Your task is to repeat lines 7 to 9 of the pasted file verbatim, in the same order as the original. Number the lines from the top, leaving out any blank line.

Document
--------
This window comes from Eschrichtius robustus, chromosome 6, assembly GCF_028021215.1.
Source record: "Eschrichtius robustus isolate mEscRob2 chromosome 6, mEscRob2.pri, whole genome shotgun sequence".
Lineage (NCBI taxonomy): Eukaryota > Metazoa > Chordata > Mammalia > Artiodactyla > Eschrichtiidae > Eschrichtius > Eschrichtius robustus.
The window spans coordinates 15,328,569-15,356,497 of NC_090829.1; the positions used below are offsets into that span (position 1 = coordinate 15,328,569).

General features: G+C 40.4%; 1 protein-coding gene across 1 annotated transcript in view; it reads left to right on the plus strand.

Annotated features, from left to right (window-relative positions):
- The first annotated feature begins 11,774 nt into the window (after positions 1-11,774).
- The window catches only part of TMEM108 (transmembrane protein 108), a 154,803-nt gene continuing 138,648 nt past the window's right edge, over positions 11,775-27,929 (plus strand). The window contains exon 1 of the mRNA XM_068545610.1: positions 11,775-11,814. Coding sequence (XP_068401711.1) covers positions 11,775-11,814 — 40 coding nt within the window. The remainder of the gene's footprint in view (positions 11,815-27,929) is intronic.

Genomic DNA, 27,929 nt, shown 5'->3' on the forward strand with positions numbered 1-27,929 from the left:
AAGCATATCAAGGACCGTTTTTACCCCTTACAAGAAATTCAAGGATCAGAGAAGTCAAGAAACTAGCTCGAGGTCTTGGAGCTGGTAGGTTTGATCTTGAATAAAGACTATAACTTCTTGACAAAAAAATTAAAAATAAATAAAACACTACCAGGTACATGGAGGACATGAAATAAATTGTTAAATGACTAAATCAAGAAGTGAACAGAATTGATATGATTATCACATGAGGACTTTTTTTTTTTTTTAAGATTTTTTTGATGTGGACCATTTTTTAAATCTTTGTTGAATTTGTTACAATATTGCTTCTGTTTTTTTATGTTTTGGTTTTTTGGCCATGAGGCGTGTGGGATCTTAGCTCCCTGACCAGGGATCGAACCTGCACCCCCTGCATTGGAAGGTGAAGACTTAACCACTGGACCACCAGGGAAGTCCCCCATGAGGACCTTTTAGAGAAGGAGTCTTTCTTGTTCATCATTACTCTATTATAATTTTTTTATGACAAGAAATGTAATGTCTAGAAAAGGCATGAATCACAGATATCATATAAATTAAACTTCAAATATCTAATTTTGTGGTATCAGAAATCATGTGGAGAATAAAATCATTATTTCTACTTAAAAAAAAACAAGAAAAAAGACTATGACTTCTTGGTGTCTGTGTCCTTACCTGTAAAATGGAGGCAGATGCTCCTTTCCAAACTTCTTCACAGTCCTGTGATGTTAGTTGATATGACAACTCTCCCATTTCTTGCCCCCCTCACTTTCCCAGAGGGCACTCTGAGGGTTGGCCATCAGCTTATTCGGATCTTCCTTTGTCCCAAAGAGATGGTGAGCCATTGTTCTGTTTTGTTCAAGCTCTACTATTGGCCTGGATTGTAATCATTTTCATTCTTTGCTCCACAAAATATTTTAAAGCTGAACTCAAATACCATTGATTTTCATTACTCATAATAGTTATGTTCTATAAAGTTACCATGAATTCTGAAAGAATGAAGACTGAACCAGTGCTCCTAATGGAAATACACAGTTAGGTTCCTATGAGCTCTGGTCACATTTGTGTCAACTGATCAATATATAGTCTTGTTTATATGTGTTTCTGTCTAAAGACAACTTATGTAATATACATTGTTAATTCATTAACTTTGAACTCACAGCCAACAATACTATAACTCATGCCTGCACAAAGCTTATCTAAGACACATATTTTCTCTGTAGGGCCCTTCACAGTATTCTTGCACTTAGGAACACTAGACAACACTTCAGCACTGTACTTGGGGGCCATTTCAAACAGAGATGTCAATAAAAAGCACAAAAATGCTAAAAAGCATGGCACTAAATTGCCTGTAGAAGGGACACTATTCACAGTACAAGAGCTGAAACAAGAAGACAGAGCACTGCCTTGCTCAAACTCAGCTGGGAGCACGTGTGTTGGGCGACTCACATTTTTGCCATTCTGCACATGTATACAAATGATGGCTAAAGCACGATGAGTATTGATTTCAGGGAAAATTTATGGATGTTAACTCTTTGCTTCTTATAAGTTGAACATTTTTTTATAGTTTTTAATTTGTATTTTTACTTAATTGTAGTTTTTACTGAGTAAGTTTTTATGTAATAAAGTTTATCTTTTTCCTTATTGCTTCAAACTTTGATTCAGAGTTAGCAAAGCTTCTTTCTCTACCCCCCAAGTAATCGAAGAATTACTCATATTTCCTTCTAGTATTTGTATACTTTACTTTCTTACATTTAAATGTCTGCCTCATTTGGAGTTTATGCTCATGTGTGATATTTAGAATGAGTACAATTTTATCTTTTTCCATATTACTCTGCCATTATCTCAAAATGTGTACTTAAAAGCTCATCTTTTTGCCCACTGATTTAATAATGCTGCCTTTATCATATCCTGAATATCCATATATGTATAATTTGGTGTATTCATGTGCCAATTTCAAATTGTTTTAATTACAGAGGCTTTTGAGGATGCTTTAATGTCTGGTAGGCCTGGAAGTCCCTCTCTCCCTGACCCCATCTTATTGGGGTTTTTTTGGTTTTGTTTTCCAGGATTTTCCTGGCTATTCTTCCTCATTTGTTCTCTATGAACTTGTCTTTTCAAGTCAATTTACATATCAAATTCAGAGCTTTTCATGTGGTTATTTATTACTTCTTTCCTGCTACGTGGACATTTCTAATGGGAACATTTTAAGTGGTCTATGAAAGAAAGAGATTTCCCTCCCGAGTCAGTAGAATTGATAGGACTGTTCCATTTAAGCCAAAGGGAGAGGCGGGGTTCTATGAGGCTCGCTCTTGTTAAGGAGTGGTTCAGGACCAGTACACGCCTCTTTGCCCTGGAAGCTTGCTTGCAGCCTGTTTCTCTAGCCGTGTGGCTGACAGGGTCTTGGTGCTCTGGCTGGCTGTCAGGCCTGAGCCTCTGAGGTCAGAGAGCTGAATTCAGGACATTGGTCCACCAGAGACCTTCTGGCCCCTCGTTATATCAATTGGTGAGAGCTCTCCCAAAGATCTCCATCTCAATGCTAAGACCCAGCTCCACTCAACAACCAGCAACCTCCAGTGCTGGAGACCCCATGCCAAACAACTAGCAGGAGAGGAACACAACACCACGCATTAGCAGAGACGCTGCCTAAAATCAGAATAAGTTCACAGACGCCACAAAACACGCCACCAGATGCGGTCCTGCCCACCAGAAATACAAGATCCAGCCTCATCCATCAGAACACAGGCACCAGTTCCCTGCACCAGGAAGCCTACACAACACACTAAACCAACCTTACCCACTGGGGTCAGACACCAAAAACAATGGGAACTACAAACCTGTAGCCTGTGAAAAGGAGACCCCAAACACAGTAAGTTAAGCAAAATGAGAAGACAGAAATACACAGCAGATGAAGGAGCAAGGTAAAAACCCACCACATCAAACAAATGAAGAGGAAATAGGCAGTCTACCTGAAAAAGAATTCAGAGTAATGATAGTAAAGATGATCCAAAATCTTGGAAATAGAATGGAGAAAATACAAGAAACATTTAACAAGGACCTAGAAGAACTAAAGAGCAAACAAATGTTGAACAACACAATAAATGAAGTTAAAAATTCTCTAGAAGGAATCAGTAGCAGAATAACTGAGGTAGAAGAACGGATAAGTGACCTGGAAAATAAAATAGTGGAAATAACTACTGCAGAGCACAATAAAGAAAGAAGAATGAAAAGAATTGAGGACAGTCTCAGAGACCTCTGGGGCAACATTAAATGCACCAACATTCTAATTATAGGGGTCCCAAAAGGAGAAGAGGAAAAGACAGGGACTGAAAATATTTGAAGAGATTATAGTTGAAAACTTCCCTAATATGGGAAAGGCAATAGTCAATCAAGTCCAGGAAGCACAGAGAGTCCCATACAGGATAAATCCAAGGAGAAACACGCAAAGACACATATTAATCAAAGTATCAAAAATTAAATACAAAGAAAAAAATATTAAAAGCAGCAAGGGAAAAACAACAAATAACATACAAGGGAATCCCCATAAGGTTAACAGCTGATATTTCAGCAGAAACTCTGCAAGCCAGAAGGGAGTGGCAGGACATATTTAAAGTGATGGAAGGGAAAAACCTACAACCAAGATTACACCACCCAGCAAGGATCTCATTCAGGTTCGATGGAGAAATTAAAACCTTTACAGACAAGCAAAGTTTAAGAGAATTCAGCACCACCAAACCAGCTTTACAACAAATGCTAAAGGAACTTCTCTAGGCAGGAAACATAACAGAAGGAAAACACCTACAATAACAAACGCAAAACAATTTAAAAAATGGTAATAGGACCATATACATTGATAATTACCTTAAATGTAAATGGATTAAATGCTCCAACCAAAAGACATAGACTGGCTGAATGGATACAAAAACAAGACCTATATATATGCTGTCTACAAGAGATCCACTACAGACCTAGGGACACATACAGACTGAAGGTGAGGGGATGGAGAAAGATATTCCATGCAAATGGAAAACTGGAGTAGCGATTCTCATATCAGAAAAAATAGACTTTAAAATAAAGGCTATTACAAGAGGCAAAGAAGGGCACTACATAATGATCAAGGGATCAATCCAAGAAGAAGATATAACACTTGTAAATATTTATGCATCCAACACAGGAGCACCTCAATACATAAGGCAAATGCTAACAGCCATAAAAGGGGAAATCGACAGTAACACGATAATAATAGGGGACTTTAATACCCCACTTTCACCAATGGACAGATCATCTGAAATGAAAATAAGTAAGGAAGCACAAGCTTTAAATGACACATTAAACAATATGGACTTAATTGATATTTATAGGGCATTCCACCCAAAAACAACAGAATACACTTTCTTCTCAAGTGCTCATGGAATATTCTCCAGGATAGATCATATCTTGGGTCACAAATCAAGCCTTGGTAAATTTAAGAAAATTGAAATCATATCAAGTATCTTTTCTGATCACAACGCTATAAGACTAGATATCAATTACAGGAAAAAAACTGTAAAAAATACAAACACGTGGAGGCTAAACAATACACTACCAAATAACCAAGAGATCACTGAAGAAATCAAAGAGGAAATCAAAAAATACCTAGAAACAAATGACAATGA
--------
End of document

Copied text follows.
- The first annotated feature begins 11,774 nt into the window (after positions 1-11,774).
- The window catches only part of TMEM108 (transmembrane protein 108), a 154,803-nt gene continuing 138,648 nt past the window's right edge, over positions 11,775-27,929 (plus strand). The window contains exon 1 of the mRNA XM_068545610.1: positions 11,775-11,814. Coding sequence (XP_068401711.1) covers positions 11,775-11,814 — 40 coding nt within the window. The remainder of the gene's footprint in view (positions 11,815-27,929) is intronic.

Genomic DNA, 27,929 nt, shown 5'->3' on the forward strand with positions numbered 1-27,929 from the left: